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Artichokes

SCIENTIFIC NAME

Cynara cardunculus var. scolymus

CLASSIFICATION

Vegetable

SEASON

March, April, May, June, July, August, September, October

About

People often say that the first person to eat an artichoke must have been very hungry indeed!

The globe artichoke is actually a variety of thistle which has been cultivated as a food by the ancient Greeks, Romans and Muslim Spain during the Medieval period. Due to their thistle heritage, artichokes take some preparation before they can be eaten, but their rich nutty flavour is worth the effort!

Once prepared and cooked, fresh artichokes have a rich, nutty flavour. They are available from March to October Australia wide, with the local WA season running from June to October.

Once prepared and cooked, fresh artichokes have a rich, nutty flavour. They are available from March to October Australia wide, with the local WA season running from June to October.

You will need both a knife and kitchen scissors for this little beasty! Slice the top 2-3cm from the top of the artichoke with the knife and discard. Then use your scissors to snip off the thorn at the tip of each leaf. Remove the base leaves around the artichoke, and then it is ready for steaming or boiling as desired. After boiling or steaming, you will still need to remove the little ball of immature leaves on the inside of the artichoke which may still have thorns on them. It’s a really good idea to follow a recipe the first time you cook with artichokes.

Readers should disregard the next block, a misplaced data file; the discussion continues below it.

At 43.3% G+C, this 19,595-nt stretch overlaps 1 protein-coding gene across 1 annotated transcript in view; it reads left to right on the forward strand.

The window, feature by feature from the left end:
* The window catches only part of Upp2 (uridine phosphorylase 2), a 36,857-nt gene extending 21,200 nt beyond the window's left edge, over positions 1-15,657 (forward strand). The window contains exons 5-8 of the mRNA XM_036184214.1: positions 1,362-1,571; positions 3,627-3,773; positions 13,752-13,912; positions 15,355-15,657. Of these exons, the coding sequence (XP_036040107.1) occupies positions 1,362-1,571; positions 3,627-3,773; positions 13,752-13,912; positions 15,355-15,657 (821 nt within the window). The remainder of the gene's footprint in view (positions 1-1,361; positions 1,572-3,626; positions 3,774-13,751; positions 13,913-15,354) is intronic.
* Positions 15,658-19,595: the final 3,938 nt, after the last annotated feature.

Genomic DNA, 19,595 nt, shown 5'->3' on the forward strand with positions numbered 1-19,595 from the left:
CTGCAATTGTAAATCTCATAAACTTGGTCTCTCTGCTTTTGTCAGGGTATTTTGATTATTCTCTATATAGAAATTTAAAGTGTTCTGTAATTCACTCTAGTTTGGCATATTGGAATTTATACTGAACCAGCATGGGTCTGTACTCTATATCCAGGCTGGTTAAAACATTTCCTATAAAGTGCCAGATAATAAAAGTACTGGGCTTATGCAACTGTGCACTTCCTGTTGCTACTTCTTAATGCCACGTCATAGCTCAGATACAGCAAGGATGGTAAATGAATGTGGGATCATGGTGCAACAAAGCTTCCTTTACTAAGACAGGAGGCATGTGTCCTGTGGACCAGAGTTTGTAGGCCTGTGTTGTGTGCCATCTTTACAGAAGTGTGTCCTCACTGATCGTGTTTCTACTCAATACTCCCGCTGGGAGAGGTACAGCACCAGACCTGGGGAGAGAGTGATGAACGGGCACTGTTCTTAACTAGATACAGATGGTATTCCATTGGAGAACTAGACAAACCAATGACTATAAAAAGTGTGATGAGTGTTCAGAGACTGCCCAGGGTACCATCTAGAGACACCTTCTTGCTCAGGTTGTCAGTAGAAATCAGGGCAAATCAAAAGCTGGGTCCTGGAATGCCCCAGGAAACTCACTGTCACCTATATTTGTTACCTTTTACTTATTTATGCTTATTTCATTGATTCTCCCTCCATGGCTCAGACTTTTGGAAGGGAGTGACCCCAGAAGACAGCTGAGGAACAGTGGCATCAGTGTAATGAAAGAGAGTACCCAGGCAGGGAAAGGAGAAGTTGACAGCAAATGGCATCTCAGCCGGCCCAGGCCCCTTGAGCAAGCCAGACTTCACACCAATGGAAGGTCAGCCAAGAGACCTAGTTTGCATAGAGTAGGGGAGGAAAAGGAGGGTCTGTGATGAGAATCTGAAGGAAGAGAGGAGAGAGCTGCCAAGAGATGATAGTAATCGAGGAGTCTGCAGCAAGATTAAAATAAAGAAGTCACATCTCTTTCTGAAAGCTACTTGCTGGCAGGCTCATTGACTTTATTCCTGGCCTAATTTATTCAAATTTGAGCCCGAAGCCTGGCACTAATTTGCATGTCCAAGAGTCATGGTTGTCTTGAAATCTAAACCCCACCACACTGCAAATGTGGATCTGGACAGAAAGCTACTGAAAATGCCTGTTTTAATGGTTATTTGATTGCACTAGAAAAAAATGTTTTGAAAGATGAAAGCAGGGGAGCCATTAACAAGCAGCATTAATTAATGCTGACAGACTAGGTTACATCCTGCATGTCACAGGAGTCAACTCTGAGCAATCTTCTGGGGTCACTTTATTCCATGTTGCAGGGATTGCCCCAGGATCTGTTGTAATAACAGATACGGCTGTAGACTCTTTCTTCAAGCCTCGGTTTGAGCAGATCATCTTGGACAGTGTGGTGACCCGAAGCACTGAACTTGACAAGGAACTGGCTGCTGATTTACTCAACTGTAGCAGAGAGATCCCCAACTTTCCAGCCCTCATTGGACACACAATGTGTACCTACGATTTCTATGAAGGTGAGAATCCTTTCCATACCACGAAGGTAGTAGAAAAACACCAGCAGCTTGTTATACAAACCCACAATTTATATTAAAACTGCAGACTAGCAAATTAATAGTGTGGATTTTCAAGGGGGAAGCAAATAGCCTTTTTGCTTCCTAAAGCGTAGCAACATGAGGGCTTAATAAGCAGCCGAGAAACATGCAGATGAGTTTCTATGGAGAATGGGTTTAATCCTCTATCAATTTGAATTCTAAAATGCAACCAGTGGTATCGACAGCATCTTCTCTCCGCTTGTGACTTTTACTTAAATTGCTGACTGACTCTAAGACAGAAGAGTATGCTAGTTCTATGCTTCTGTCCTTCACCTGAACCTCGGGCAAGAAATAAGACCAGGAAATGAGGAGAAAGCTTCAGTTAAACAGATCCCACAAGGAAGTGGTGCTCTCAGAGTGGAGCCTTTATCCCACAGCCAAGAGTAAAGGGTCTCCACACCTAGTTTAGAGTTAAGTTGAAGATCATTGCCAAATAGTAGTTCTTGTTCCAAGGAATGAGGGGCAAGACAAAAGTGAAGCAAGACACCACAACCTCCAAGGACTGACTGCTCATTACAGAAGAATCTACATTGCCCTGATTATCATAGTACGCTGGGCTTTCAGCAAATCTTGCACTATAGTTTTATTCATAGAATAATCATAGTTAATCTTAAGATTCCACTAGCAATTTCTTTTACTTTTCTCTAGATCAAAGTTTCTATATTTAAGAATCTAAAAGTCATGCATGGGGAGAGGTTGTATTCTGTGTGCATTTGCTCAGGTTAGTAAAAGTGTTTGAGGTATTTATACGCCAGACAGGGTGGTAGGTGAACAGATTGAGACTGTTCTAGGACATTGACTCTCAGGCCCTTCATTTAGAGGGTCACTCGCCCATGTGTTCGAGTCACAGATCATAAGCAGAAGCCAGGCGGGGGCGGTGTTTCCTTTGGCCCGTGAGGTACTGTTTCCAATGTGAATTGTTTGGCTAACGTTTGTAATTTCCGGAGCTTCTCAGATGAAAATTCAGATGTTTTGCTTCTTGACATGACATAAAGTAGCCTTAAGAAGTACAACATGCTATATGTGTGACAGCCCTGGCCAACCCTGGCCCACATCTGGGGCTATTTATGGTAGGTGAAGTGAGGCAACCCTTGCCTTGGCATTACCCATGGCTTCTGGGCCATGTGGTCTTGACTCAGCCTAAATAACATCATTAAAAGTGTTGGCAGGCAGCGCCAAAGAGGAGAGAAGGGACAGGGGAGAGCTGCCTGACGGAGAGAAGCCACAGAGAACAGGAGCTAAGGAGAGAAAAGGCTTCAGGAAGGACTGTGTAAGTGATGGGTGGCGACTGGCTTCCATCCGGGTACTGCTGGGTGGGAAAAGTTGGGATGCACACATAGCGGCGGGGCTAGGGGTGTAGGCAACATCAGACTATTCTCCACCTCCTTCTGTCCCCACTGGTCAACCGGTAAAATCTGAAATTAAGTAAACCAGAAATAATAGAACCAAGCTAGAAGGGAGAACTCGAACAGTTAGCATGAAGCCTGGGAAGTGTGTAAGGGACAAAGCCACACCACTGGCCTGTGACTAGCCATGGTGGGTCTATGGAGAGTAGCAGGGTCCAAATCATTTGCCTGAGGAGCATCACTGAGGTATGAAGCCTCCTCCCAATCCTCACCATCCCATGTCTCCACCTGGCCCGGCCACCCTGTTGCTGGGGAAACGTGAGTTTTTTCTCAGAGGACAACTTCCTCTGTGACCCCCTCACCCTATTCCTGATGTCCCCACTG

GLOBE ARTICHOKES
Nutrient Value per 100 g
Proximates
Energy, including dietary fibre 145 kJ
Moisture 85.2 g
Protein 2.8 g
Nitrogen 0.45 g
Fat 0.2 g
Ash 1 g
Dietary fibre 8.1 g
Fructose 0.3 g
Glucose 0.4 g
Sucrose 0.2 g
Total sugars 0.9 g
Starch 0.4 g
Available carbohydrate, without sugar alcohols 1.3 g
Available carbohydrate, with sugar alcohols 1.3 g
Organic Acids
Malic acid 0.2 g
Citric acid 0.1 g
Minerals
Calcium (Ca) 30 mg
Iron (Fe) 0.5 mg
Magnesium (Mg) 18 mg
Potassium (K) 360 mg
Sodium (Na) 6 mg
Zinc (Zn) 0.6 mg
Vitamins
Thiamin (B1) 0.06 mg
Riboflavin (B2) 0.08 mg
Niacin (B3) 0.8 mg
Niacin Equivalents 1.07 mg
Alpha carotene 20 ug
Beta carotene 40 ug
Cryptoxanthin 80 ug
Beta carotene equivalents 90 ug
Retinol equivalents 15 ug
Vitamin C 16 mg

Source: NUTTAB 2010(Food Standards Australia New Zealand) Wills, R.B.H., Lim, J.S.K. and Greenfield, H. (1986) Composition of Australian foods. 32. Leafy, stem and other vegetables. Food Technology in Australia 38:416-417,421.